UN adopts victim-centred approach to tackle terrorism

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By Favour Nnabugwu
The United Nations Secretary-General, Antonio Guterres has said the UN is adopting a victim-centred approach to tackle the terrorism in Nigeria
Guterres  who is on a two-day visit to Nigeria also vowed that perpetrators of terrorism in Nigeria must be held to account.
The UN Chief after laying a wreath in honour of the victims of the terrorist attack at the UN House, Abuja today.
It will be recalled that 23 UN staff and civilians and injured 16 others were bombed on August 26, 2011,
He said “On that tragic day (August 26, 2011) an appalling terrorist attack on the UN House left 23 UN employees and civilians’ dead and 16 injured. Those staff members who lost their lives are heroes who proudly served Nigerians through the UN organizations.
 “We encourage all Nigerians, who have endured similar violence in their own communities. In our victim-centered approach, perpetrators must be held accountable. We remain steadfast in our commitment for a peaceful Nigeria and for all people.”
 Guterres also thanked the government of Nigeria for its support in repairing the UN House which has enabled the staff to return.
The UN boss had a succession of meetings with several groups, which included Minister of Women Affairs and Social Development, Mrs Pauline Tallen, members of the diplomatic corps, religious leaders, civil society organizations, women groups, people living with disabilities and others.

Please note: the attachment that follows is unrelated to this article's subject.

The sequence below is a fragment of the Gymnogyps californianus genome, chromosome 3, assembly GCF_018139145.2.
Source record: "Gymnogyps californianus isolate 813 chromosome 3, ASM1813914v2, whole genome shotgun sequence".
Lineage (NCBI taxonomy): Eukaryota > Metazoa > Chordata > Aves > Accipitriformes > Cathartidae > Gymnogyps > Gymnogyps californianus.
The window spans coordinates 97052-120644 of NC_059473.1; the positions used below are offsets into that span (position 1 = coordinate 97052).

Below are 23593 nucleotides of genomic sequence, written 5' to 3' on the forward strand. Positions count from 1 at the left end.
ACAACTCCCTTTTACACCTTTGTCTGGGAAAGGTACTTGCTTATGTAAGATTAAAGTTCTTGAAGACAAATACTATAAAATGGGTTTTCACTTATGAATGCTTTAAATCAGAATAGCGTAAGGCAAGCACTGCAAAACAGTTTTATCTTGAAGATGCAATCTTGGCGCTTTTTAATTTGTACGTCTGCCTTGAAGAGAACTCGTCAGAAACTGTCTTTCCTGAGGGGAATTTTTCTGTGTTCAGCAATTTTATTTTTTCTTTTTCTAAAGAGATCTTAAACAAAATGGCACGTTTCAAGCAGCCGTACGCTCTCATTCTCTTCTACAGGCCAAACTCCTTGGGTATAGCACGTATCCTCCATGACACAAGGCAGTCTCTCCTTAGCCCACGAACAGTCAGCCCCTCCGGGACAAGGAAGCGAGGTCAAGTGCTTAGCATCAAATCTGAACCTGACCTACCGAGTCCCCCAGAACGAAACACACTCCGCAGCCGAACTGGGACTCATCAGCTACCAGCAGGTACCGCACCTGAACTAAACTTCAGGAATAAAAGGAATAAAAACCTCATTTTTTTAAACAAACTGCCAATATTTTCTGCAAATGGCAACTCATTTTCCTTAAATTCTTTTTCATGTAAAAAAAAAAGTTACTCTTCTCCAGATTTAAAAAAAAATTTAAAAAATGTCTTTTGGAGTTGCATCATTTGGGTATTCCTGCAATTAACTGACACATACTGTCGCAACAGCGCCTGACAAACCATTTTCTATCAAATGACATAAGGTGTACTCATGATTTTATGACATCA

Speaking to reporters after meeting with the UN Chief, Catholic Archbishop Emeritus of Abuja, John Cardinal Onaiyekan, told reporters that his interaction with Guterres was on how to resolve the dilemma of a country full of talented people but facing a lot of problems.
“Nigerians are genuinely religious but we see around us so much corruption and outright wickedness,” he said.
He noted that it has become pertinent to interrogate how a nation that is rich but full of poor people, a nation that is full of talented people and yet hardly organized, even as he put that responsibility on the doorsteps of those in government.
He told the UN boss that Nigerians “are not satisfied with how far the rulers are dealing with the issues concerning us, the issue of poverty, the issue of insecurity, and the issues of social services. The government tells us they are doing their best and we say that their best is not good enough. We believe we can do better.”
On the lingering issue of herders-farmer crisis, the Cardinal said since the last ten years, the government has been struggling to address the issue of armed herdsmen, which has created a lot of problems including displacement of farmers.
He said “it seems the displacement is becoming permanent and the herders are taking over the farm lands and the government still claims they have no way of bringing things back to normalcy. The result is that farmers can no longer farm and we are facing the prospects of famine because the parts of Nigeria that use to produce a lot of food many of them can no longer farm.
 “We must admit that the old traditional method of cattle rearing is no longer sustainable in this day and age, because it has become a recipe for chaos. We must learn from how other people rear cattle and produce a lot of meat without disturbing anybody. It can be done and if it is not done it must be that some people are not ready to do the right thing.”

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